Apr 22, 2013 (LBO) – A disputed power purchase agreement (PPA) for a joint venture coal plant with India’s National Thermal Power Corporation, has been re-negotiated on fairer terms paving the way to the plant to go ahead, officials said. Industry analysts and the public at a recent public hearing has warned the CEB not to acquire genarting plants by negotiation but go for open tender following the experience of expensive plants like that in Kerawalapitya.
“We have reduced the heat-rate and the O&M terms,” Sri Lanka’s power ministry secretary M M C Ferdinando said.
Sri Lanka’s former power minister Champika Ranawaka pulled the plug on the project after CEB engineers discovered that the heat-rate (the guaranteed efficiency of the plant) on the first PPA was not good enough and operations and maintenance fees were too high.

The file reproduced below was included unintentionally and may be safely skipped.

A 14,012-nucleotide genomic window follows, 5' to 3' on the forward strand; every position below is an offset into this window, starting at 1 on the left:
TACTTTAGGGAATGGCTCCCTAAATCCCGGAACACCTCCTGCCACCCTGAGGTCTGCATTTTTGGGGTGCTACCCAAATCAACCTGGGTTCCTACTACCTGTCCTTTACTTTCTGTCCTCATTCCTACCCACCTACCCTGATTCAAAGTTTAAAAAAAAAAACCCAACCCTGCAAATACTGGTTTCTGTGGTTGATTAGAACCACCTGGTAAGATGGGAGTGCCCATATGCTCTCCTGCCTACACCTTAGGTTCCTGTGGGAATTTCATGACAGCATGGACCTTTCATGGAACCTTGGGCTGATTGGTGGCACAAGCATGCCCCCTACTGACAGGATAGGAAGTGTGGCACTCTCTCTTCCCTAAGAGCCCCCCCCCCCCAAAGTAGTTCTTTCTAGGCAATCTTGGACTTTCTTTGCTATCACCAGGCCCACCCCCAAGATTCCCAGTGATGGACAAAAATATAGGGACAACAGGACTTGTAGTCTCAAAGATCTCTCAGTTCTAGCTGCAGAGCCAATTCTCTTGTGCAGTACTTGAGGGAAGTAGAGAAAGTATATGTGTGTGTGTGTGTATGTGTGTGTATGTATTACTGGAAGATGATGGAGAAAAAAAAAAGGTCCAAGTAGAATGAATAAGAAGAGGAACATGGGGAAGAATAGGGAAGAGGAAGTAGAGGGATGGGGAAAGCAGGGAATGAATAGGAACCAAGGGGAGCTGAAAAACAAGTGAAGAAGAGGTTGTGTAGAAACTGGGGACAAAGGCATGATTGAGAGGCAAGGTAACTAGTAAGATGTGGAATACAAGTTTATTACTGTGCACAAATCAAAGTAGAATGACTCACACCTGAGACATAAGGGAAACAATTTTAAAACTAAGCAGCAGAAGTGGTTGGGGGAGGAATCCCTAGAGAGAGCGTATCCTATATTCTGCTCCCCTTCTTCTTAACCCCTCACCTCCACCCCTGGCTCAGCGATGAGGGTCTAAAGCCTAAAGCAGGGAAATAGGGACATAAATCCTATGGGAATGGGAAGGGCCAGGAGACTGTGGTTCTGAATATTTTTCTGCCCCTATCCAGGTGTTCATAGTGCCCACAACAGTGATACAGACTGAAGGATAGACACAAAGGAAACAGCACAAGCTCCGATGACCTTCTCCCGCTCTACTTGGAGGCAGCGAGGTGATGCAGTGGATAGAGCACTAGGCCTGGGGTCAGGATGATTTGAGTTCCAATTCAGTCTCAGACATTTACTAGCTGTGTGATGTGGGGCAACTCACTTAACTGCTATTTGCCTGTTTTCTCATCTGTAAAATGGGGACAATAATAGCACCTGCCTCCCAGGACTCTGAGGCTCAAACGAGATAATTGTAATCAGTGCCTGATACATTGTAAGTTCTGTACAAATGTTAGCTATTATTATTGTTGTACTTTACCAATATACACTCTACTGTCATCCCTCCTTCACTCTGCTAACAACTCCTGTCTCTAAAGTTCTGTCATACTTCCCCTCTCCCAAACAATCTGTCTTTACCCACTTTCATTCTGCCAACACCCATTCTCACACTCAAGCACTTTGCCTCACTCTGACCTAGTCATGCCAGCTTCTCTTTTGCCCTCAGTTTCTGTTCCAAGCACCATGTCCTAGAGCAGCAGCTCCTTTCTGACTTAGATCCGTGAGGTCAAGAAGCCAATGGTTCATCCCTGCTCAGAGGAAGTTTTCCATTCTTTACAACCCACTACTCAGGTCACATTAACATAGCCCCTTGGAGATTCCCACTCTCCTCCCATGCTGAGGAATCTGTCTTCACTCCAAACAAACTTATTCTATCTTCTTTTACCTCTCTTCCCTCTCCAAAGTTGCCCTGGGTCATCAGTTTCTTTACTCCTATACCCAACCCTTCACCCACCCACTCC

The 500 MegaWatt coal plant to be built in Sampur, in northeastern Sri Lanka is estimated to cost about 600 million US dollars. It is will be 50 percent owned each by NTPC and state-run Ceylon Electricity Board, which is also the grid operator.
An unfavourable heat rate in the PPA will allow a plant to potentially make profits not only on the capacity charge but also on the energy charge.